Bernie Bischoff in England

Here’s a picture of my son Bernie in England.



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I’m busy working on a novel deadline, so no blog yet.
Next week!

I think I feel a blog coming on.

Hey, don’t get to excited but I think I’ve got something I want to say!
Got to think about it first, though.

Stay tuned!


Hey, here’s a great story you can download for free!

I was there when Charles one the Nebula for this. (He also won the Hugo award.)

Been to Britain

Haven’t posted anything for a while. I’ve been visiting my
son in England and working on a novel. Hope to add more
blogs soon.


So where was I?

Oh right. The early pulp magazines.

You may ask why I’m getting so long to get to my point. Well, some history needs to be set down before a point can be made, really. The point is that there’s a real tie between the development of popular fiction and the methods it is dispensed to the public. The media and plenty of writers are in a real lather now about ebooks and such, but it’s not as though there haven’t been changes before in avenues for popular fiction.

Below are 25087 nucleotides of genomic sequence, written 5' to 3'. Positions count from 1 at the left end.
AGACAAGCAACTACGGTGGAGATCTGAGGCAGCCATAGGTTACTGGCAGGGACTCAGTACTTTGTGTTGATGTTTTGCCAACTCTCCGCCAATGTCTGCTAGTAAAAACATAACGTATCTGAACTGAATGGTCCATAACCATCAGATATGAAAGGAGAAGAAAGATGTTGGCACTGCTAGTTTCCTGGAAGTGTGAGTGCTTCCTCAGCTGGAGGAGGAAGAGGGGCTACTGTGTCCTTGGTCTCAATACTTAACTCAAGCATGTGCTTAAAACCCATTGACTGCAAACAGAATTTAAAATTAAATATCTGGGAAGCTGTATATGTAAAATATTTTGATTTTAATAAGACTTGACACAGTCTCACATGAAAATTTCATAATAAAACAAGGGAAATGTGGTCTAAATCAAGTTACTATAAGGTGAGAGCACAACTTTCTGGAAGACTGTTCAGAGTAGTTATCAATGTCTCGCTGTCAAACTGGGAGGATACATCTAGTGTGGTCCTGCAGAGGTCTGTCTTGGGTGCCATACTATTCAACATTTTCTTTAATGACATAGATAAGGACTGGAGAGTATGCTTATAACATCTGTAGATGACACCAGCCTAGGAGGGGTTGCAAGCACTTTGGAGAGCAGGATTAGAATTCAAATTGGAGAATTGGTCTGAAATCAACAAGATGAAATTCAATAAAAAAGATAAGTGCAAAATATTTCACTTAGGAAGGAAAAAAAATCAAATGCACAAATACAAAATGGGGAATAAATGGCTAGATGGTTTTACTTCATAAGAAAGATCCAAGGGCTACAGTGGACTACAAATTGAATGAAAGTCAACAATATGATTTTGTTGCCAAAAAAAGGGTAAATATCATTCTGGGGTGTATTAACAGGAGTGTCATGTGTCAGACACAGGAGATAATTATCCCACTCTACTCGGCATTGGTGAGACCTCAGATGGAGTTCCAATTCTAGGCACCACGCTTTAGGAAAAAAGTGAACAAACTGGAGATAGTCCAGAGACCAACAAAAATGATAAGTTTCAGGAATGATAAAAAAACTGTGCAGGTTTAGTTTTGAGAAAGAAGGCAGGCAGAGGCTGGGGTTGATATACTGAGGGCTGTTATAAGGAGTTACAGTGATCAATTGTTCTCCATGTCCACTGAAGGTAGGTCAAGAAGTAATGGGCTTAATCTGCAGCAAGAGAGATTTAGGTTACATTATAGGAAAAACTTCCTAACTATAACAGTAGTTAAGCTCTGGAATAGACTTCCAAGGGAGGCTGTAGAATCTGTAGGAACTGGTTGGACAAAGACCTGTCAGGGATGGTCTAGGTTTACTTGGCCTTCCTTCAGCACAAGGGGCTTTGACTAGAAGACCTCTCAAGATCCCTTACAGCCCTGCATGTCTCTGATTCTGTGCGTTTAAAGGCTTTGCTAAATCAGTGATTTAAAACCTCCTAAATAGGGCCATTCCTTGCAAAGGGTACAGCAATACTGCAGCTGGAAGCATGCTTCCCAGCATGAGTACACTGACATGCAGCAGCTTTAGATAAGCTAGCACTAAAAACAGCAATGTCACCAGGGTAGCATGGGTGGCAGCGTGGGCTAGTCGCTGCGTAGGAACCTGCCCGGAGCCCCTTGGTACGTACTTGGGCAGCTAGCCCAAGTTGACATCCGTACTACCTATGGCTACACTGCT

Books were expensive. But thanks to cheap paper and better technology, viable methods for mass production were possible. And there was, above all, perceived value.

Take a look at that copy of ALL STORY below with that first appearance of Edgar Rice Burroughs TARZAN OF THE APES. You’d have to hold a mint copy of that in your hands to get the full impression. Pulp paper was really beautiful when fresh off the presses. The artwork was first rate. And, inside wasn’t just carelessly strewn words and images like newspapers tended to be. Nope. Typsetting was an art in those days, and
the pulps were on cheap paper, but the typesetting could be first rate. Just as important was the design.

So while the price was “Cheap”, the actual package didn’t look cheap.

Result: mass sales.